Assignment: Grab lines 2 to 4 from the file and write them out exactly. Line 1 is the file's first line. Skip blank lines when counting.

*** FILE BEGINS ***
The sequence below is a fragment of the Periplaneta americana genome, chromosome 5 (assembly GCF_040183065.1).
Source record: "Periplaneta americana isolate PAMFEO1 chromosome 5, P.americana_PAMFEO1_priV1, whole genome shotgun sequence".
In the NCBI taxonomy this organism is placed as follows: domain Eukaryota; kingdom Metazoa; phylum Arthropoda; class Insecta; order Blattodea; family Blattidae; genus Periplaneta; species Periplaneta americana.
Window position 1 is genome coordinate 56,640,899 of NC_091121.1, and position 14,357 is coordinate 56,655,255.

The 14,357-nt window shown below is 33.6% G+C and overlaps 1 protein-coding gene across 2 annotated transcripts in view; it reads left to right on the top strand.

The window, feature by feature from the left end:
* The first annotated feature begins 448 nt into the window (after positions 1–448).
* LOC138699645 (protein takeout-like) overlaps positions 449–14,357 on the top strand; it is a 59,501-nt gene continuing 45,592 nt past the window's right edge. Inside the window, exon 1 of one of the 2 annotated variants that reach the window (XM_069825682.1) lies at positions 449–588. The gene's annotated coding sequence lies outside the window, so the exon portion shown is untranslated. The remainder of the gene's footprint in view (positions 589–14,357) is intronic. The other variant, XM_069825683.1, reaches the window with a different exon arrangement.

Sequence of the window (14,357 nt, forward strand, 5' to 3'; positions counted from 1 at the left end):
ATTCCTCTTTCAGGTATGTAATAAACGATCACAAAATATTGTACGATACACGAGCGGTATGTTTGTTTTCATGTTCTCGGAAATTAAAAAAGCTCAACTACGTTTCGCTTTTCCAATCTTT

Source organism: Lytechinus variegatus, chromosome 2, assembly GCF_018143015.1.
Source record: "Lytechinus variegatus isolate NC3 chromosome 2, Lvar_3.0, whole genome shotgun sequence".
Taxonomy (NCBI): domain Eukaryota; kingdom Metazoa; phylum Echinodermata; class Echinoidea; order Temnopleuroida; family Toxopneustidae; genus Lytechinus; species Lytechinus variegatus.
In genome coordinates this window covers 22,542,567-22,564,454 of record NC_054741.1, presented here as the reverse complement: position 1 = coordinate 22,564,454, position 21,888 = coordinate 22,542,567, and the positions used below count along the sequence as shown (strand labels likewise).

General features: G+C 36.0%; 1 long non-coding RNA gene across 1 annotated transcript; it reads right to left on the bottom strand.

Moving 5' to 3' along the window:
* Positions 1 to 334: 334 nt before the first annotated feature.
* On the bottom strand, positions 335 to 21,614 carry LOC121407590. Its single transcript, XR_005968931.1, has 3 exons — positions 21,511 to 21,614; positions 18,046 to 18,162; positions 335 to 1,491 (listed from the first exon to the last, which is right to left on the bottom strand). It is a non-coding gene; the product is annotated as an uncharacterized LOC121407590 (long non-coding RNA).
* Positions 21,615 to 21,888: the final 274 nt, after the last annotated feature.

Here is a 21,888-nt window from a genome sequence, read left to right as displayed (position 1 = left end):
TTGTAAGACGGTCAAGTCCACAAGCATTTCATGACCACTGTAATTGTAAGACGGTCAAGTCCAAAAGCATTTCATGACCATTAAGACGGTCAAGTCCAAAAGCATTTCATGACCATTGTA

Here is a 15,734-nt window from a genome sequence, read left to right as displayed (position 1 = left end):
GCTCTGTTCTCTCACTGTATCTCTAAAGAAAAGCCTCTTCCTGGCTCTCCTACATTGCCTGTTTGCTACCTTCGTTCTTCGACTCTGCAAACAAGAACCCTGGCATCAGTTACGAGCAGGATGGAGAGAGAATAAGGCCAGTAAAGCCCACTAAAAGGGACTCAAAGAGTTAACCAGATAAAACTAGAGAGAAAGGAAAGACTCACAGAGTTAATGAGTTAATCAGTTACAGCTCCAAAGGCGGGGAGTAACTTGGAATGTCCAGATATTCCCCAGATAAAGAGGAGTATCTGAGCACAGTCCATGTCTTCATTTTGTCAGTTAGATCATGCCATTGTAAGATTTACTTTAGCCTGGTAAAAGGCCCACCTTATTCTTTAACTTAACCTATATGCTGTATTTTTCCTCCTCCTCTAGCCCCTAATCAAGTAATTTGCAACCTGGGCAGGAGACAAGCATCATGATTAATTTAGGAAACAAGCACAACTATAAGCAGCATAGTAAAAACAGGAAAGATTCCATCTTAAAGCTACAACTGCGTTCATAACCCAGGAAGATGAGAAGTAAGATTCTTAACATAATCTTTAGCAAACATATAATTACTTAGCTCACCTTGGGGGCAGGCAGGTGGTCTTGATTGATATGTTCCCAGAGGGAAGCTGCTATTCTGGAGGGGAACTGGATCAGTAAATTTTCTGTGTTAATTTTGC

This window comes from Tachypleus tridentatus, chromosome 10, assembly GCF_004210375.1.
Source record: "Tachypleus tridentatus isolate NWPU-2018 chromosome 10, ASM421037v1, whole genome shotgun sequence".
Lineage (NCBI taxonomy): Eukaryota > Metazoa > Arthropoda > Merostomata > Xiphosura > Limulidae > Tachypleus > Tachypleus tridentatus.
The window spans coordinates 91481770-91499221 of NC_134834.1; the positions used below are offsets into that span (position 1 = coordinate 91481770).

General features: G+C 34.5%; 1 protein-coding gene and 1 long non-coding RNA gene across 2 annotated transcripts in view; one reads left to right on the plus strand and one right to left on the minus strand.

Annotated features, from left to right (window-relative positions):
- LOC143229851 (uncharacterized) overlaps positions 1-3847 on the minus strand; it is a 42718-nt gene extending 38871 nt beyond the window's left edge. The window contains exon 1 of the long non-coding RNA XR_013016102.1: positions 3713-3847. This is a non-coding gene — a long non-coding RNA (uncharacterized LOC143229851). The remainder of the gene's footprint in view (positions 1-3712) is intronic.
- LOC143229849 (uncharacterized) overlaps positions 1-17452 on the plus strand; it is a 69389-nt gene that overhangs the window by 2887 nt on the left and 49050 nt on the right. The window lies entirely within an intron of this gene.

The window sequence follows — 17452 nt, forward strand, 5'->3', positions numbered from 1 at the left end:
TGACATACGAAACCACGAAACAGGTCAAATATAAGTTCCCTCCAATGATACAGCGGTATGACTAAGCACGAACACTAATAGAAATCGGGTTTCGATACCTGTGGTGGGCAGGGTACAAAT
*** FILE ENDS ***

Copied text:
Source record: "Periplaneta americana isolate PAMFEO1 chromosome 5, P.americana_PAMFEO1_priV1, whole genome shotgun sequence".
In the NCBI taxonomy this organism is placed as follows: domain Eukaryota; kingdom Metazoa; phylum Arthropoda; class Insecta; order Blattodea; family Blattidae; genus Periplaneta; species Periplaneta americana.
Window position 1 is genome coordinate 56,640,899 of NC_091121.1, and position 14,357 is coordinate 56,655,255.